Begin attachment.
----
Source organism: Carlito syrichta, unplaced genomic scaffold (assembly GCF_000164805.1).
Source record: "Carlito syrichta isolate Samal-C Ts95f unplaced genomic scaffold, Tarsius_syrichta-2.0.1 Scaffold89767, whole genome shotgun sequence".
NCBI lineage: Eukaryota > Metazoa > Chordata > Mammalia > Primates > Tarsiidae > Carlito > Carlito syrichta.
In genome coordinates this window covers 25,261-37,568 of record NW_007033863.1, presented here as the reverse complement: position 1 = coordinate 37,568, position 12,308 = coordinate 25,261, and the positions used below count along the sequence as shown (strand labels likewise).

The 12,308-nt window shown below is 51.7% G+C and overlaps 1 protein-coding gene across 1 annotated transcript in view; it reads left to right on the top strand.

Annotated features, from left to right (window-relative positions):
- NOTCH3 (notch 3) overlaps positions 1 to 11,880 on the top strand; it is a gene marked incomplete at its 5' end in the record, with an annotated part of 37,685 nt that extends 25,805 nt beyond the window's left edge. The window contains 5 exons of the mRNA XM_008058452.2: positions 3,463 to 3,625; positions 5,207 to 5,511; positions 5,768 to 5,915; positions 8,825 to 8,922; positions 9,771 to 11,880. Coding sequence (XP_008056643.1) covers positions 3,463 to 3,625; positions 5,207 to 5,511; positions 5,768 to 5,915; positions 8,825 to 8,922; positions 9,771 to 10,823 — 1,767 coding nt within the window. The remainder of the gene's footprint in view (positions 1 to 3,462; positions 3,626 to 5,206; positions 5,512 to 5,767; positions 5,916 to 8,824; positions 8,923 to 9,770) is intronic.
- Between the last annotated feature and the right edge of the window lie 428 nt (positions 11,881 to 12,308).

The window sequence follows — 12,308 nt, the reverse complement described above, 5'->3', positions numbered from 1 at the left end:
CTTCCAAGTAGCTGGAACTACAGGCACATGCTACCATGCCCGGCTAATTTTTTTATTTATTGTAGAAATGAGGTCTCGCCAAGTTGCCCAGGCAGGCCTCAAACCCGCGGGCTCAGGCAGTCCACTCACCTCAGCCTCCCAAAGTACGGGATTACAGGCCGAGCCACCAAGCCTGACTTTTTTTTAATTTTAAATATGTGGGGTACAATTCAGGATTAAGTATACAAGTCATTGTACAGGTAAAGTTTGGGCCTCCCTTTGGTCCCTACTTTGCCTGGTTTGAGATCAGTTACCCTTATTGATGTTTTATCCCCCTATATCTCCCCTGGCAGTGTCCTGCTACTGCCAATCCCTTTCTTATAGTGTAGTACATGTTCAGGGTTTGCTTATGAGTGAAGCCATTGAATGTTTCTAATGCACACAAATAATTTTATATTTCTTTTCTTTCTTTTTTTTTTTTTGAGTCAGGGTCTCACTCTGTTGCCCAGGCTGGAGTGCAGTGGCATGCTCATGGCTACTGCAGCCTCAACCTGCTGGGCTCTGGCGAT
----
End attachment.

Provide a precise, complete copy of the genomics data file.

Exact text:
Source organism: Carlito syrichta, unplaced genomic scaffold (assembly GCF_000164805.1).
Source record: "Carlito syrichta isolate Samal-C Ts95f unplaced genomic scaffold, Tarsius_syrichta-2.0.1 Scaffold89767, whole genome shotgun sequence".
NCBI lineage: Eukaryota > Metazoa > Chordata > Mammalia > Primates > Tarsiidae > Carlito > Carlito syrichta.
In genome coordinates this window covers 25,261-37,568 of record NW_007033863.1, presented here as the reverse complement: position 1 = coordinate 37,568, position 12,308 = coordinate 25,261, and the positions used below count along the sequence as shown (strand labels likewise).

The 12,308-nt window shown below is 51.7% G+C and overlaps 1 protein-coding gene across 1 annotated transcript in view; it reads left to right on the top strand.

Annotated features, from left to right (window-relative positions):
- NOTCH3 (notch 3) overlaps positions 1 to 11,880 on the top strand; it is a gene marked incomplete at its 5' end in the record, with an annotated part of 37,685 nt that extends 25,805 nt beyond the window's left edge. The window contains 5 exons of the mRNA XM_008058452.2: positions 3,463 to 3,625; positions 5,207 to 5,511; positions 5,768 to 5,915; positions 8,825 to 8,922; positions 9,771 to 11,880. Coding sequence (XP_008056643.1) covers positions 3,463 to 3,625; positions 5,207 to 5,511; positions 5,768 to 5,915; positions 8,825 to 8,922; positions 9,771 to 10,823 — 1,767 coding nt within the window. The remainder of the gene's footprint in view (positions 1 to 3,462; positions 3,626 to 5,206; positions 5,512 to 5,767; positions 5,916 to 8,824; positions 8,923 to 9,770) is intronic.
- Between the last annotated feature and the right edge of the window lie 428 nt (positions 11,881 to 12,308).

The window sequence follows — 12,308 nt, the reverse complement described above, 5'->3', positions numbered from 1 at the left end:
CTTCCAAGTAGCTGGAACTACAGGCACATGCTACCATGCCCGGCTAATTTTTTTATTTATTGTAGAAATGAGGTCTCGCCAAGTTGCCCAGGCAGGCCTCAAACCCGCGGGCTCAGGCAGTCCACTCACCTCAGCCTCCCAAAGTACGGGATTACAGGCCGAGCCACCAAGCCTGACTTTTTTTTAATTTTAAATATGTGGGGTACAATTCAGGATTAAGTATACAAGTCATTGTACAGGTAAAGTTTGGGCCTCCCTTTGGTCCCTACTTTGCCTGGTTTGAGATCAGTTACCCTTATTGATGTTTTATCCCCCTATATCTCCCCTGGCAGTGTCCTGCTACTGCCAATCCCTTTCTTATAGTGTAGTACATGTTCAGGGTTTGCTTATGAGTGAAGCCATTGAATGTTTCTAATGCACACAAATAATTTTATATTTCTTTTCTTTCTTTTTTTTTTTTTGAGTCAGGGTCTCACTCTGTTGCCCAGGCTGGAGTGCAGTGGCATGCTCATGGCTACTGCAGCCTCAACCTGCTGGGCTCTGGCGAT